vasopressin_20receptors_20in_20humans_20PNAS - Genetic...

Info iconThis preview shows pages 1–2. Sign up to view the full content.

View Full Document Right Arrow Icon
Genetic variation in the vasopressin receptor 1a gene (AVPR1A) associates with pair-bonding behavior in humans Hasse Walum* †‡ , Lars Westberg †§ , Susanne Henningsson § , Jenae M. Neiderhiser , David Reiss i , Wilmar Igl*, Jody M. Ganiban**, Erica L. Spotts †† , Nancy L. Pedersen*, Elias Eriksson § , and Paul Lichtenstein* *Department of Medical Epidemiology and Biostatistics, Karolinska Institutet, Box 281, S-171 77 Stockholm, Sweden; § Department of Pharmacology, Institute of Neuroscience and Physiology, University of Gothenburg, Box 431, S 405 30 Gothenburg, Sweden; Department of Psychology, Pennsylvania State University, University Park, PA 16802; i Yale Child Study Center, Yale University, New Haven, CT 06520; **Department of Psychology, The George Washington University, Building GG 2125 G St NW, Washington, DC 20052; and †† Behavioral and Social Research Program, National Institute on Aging, Bethesda, MD 20892-9205 Edited by Solomon H. Snyder, Johns Hopkins University School of Medicine, Baltimore, MD, and approved July 14, 2008 (received for review March 28, 2008) Pair-bonding has been suggested to be a critical factor in the evolutionary development of the social brain. The brain neuropep- tide arginine vasopressin (AVP) exerts an important inFuence on pair-bonding behavior in voles. There is a strong association between a polymorphic repeat sequence in the 5 * Fanking region of the gene ( avpr1a ) encoding one of the AVP receptor subtypes (V1aR), and proneness for monogamous behavior in males of this species. It is not yet known whether similar mechanisms are important also for human pair-bonding. Here, we report an asso- ciation between one of the human AVPR1A repeat polymorphisms (RS3) and traits reFecting pair-bonding behavior in men, including partner bonding, perceived marital problems, and marital status, and show that the RS3 genotype of the males also affects marital quality as perceived by their spouses. These results suggest an association between a single gene and pair-bonding behavior in humans, and indicate that the well characterized inFuence of AVP on pair-bonding in voles may be of relevance also for humans. monogamy u neuropeptide u polymorphism u social behavior P rimate social organization is often characterized by bonded relationships, and recent analyses suggest that it may have been the particular demands for pair-bonding behavior that triggered the evolutionary development of the primate social brain (1). The brain neuropeptide arginine vasopressin (AVP), acting through the re- ceptor subtype V1aR, plays a key role in the regulation of pair- bonding behavior in male rodents, as revealed by a series of elegant studies on closely related vole species, i.e., montane voles ( Microtus montanus ), meadow voles ( Microtus pennsylvanicus ), and prairie voles ( Microtus ochrogaster ) (2). In prairie voles, which in contrast to montane and meadow voles are socially monogamous and highly social, pair-bond formation and related behaviors are facilitated by AVP and prevented by a V1aR antagonist (3). Supporting the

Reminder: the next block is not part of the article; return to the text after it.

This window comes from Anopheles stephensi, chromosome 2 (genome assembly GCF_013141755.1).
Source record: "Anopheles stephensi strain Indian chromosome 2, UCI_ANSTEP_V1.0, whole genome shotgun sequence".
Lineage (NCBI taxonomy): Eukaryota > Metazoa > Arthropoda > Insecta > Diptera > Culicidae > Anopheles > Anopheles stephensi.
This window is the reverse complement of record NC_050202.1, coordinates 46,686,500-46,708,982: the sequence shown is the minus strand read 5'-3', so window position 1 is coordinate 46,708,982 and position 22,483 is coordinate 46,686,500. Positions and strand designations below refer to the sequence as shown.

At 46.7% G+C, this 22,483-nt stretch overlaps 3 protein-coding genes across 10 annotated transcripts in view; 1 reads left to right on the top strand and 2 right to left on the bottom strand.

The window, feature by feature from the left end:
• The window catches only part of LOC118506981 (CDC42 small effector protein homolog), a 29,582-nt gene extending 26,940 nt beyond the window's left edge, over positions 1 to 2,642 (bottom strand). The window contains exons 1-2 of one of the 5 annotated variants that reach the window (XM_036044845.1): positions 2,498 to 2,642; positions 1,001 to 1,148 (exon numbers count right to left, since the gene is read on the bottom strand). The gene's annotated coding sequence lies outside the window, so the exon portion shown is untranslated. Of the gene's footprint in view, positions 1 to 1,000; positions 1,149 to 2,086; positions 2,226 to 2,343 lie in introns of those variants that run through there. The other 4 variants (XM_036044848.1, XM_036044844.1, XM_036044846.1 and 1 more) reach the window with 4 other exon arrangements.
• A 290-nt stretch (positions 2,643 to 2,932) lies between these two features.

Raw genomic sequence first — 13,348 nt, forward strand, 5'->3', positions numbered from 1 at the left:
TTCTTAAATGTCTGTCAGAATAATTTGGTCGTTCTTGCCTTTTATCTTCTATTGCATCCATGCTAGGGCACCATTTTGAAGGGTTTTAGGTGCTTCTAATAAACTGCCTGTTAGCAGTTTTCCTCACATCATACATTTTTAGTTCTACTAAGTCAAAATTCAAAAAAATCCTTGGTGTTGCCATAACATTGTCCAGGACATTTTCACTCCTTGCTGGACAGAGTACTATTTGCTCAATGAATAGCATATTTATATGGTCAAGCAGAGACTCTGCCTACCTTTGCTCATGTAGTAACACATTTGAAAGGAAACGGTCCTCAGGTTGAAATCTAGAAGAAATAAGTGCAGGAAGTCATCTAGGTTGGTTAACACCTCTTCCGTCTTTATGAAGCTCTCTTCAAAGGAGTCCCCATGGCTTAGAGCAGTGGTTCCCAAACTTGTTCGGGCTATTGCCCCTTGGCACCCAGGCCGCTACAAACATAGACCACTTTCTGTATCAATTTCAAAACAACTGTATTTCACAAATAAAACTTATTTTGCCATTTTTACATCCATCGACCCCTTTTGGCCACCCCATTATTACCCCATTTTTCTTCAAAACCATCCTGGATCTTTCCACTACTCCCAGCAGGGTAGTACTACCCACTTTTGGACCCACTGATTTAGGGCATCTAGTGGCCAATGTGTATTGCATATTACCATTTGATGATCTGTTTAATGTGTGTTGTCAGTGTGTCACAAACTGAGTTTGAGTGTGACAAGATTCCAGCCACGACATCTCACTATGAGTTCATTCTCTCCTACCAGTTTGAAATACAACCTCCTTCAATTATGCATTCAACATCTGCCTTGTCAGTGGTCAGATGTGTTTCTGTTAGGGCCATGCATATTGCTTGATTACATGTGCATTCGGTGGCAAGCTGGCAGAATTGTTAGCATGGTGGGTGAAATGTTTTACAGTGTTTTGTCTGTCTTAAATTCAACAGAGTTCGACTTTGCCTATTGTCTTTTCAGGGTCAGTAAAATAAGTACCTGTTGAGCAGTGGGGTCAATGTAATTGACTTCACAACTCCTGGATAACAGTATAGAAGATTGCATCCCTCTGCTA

Background image of page 1

Info iconThis preview has intentionally blurred sections. Sign up to view the full version.

View Full DocumentRight Arrow Icon
Image of page 2
This is the end of the preview. Sign up to access the rest of the document.

This note was uploaded on 10/03/2010 for the course RUT 146:356 taught by Professor Gol during the Spring '10 term at Rutgers.

Page1 / 4

vasopressin_20receptors_20in_20humans_20PNAS - Genetic...

This preview shows document pages 1 - 2. Sign up to view the full document.

View Full Document Right Arrow Icon
Ask a homework question - tutors are online